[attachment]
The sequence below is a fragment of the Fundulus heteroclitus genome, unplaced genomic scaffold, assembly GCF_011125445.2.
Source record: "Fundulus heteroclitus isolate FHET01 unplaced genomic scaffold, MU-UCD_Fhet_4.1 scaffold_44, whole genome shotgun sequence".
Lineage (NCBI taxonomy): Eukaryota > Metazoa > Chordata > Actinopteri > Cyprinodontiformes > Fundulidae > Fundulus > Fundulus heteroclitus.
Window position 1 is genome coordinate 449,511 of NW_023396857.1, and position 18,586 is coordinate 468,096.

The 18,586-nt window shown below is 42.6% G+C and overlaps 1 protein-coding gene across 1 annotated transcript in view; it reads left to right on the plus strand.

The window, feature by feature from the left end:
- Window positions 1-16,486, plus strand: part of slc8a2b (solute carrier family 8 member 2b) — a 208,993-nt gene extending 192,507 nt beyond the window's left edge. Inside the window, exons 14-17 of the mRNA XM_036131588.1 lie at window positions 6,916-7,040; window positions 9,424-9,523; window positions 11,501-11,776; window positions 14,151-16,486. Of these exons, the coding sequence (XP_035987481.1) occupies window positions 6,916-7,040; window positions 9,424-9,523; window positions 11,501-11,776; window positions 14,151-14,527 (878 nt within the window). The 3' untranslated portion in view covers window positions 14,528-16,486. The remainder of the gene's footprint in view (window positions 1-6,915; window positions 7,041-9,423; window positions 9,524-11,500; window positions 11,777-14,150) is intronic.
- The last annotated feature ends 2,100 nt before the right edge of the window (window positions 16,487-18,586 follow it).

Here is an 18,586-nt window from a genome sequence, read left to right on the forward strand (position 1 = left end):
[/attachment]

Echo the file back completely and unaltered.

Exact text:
The sequence below is a fragment of the Fundulus heteroclitus genome, unplaced genomic scaffold, assembly GCF_011125445.2.
Source record: "Fundulus heteroclitus isolate FHET01 unplaced genomic scaffold, MU-UCD_Fhet_4.1 scaffold_44, whole genome shotgun sequence".
Lineage (NCBI taxonomy): Eukaryota > Metazoa > Chordata > Actinopteri > Cyprinodontiformes > Fundulidae > Fundulus > Fundulus heteroclitus.
Window position 1 is genome coordinate 449,511 of NW_023396857.1, and position 18,586 is coordinate 468,096.

The 18,586-nt window shown below is 42.6% G+C and overlaps 1 protein-coding gene across 1 annotated transcript in view; it reads left to right on the plus strand.

The window, feature by feature from the left end:
- Window positions 1-16,486, plus strand: part of slc8a2b (solute carrier family 8 member 2b) — a 208,993-nt gene extending 192,507 nt beyond the window's left edge. Inside the window, exons 14-17 of the mRNA XM_036131588.1 lie at window positions 6,916-7,040; window positions 9,424-9,523; window positions 11,501-11,776; window positions 14,151-16,486. Of these exons, the coding sequence (XP_035987481.1) occupies window positions 6,916-7,040; window positions 9,424-9,523; window positions 11,501-11,776; window positions 14,151-14,527 (878 nt within the window). The 3' untranslated portion in view covers window positions 14,528-16,486. The remainder of the gene's footprint in view (window positions 1-6,915; window positions 7,041-9,423; window positions 9,524-11,500; window positions 11,777-14,150) is intronic.
- The last annotated feature ends 2,100 nt before the right edge of the window (window positions 16,487-18,586 follow it).

Here is an 18,586-nt window from a genome sequence, read left to right on the forward strand (position 1 = left end):